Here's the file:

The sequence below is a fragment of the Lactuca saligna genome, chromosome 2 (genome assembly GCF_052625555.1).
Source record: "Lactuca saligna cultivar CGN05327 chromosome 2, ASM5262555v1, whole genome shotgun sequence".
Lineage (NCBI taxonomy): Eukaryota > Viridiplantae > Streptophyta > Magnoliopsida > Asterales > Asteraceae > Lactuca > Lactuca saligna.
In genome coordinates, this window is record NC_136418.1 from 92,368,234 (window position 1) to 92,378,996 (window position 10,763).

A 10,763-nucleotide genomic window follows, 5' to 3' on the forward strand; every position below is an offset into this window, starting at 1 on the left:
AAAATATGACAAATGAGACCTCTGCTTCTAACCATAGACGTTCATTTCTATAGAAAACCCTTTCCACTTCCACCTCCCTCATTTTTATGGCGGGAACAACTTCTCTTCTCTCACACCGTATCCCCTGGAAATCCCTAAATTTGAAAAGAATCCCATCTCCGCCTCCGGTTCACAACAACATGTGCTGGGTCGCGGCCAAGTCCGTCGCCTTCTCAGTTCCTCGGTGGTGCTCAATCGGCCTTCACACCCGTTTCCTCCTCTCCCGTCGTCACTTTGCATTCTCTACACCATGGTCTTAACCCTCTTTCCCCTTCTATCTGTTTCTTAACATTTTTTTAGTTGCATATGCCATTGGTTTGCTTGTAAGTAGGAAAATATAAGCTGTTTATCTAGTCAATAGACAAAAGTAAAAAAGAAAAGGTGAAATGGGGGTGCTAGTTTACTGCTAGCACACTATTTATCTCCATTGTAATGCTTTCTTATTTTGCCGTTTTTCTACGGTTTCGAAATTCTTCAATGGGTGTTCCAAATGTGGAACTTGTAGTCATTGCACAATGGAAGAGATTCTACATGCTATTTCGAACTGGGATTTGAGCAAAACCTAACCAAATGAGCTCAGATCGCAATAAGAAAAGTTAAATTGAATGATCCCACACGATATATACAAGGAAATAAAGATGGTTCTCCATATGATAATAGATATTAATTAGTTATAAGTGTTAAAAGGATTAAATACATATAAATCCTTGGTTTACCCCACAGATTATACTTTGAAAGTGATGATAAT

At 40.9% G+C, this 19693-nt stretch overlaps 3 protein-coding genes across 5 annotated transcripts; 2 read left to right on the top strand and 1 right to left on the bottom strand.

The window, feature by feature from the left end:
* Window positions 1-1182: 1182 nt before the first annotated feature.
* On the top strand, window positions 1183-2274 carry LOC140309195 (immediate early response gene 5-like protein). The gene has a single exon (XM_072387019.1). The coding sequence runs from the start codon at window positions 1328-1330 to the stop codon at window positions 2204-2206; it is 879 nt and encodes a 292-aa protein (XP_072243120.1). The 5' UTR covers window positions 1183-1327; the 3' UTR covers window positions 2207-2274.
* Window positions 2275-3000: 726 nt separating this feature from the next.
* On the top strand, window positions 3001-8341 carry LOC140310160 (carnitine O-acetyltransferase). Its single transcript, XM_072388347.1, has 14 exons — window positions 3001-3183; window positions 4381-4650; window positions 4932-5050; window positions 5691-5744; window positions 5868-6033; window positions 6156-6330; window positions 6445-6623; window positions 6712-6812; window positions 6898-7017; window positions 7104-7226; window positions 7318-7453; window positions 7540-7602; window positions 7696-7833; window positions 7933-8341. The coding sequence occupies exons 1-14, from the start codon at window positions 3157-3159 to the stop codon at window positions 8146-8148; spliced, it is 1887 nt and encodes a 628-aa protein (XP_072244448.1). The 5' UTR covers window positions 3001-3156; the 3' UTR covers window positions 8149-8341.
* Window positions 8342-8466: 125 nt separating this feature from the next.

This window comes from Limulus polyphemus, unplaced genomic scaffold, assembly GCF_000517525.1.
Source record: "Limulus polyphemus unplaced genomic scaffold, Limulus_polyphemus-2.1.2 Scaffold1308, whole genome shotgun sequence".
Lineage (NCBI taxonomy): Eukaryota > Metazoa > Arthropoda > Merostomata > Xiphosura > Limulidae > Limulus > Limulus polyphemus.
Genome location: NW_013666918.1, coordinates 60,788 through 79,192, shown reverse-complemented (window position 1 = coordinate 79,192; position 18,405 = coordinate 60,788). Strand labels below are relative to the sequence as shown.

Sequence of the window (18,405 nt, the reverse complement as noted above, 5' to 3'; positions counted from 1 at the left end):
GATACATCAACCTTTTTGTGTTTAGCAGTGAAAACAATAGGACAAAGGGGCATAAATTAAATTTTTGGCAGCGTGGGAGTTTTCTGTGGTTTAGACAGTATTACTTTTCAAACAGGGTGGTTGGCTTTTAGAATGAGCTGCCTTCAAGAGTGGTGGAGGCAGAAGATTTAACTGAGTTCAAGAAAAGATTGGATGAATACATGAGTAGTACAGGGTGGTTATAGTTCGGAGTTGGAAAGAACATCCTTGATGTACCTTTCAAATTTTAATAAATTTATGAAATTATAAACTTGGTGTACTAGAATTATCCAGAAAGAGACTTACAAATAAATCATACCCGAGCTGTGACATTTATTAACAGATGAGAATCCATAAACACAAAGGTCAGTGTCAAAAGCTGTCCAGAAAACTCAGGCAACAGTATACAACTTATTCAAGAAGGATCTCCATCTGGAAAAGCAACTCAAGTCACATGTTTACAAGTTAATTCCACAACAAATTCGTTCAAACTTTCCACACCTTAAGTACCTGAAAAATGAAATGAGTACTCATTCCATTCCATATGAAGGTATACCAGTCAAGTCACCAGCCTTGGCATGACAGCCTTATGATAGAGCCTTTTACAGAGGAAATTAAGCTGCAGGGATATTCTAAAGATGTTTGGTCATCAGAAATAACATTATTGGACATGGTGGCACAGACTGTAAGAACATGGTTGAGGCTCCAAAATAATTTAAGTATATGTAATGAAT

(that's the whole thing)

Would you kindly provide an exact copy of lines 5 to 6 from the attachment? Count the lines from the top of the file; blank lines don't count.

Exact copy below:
A 10,763-nucleotide genomic window follows, 5' to 3' on the forward strand; every position below is an offset into this window, starting at 1 on the left:
AAAATATGACAAATGAGACCTCTGCTTCTAACCATAGACGTTCATTTCTATAGAAAACCCTTTCCACTTCCACCTCCCTCATTTTTATGGCGGGAACAACTTCTCTTCTCTCACACCGTATCCCCTGGAAATCCCTAAATTTGAAAAGAATCCCATCTCCGCCTCCGGTTCACAACAACATGTGCTGGGTCGCGGCCAAGTCCGTCGCCTTCTCAGTTCCTCGGTGGTGCTCAATCGGCCTTCACACCCGTTTCCTCCTCTCCCGTCGTCACTTTGCATTCTCTACACCATGGTCTTAACCCTCTTTCCCCTTCTATCTGTTTCTTAACATTTTTTTAGTTGCATATGCCATTGGTTTGCTTGTAAGTAGGAAAATATAAGCTGTTTATCTAGTCAATAGACAAAAGTAAAAAAGAAAAGGTGAAATGGGGGTGCTAGTTTACTGCTAGCACACTATTTATCTCCATTGTAATGCTTTCTTATTTTGCCGTTTTTCTACGGTTTCGAAATTCTTCAATGGGTGTTCCAAATGTGGAACTTGTAGTCATTGCACAATGGAAGAGATTCTACATGCTATTTCGAACTGGGATTTGAGCAAAACCTAACCAAATGAGCTCAGATCGCAATAAGAAAAGTTAAATTGAATGATCCCACACGATATATACAAGGAAATAAAGATGGTTCTCCATATGATAATAGATATTAATTAGTTATAAGTGTTAAAAGGATTAAATACATATAAATCCTTGGTTTACCCCACAGATTATACTTTGAAAGTGATGATAAT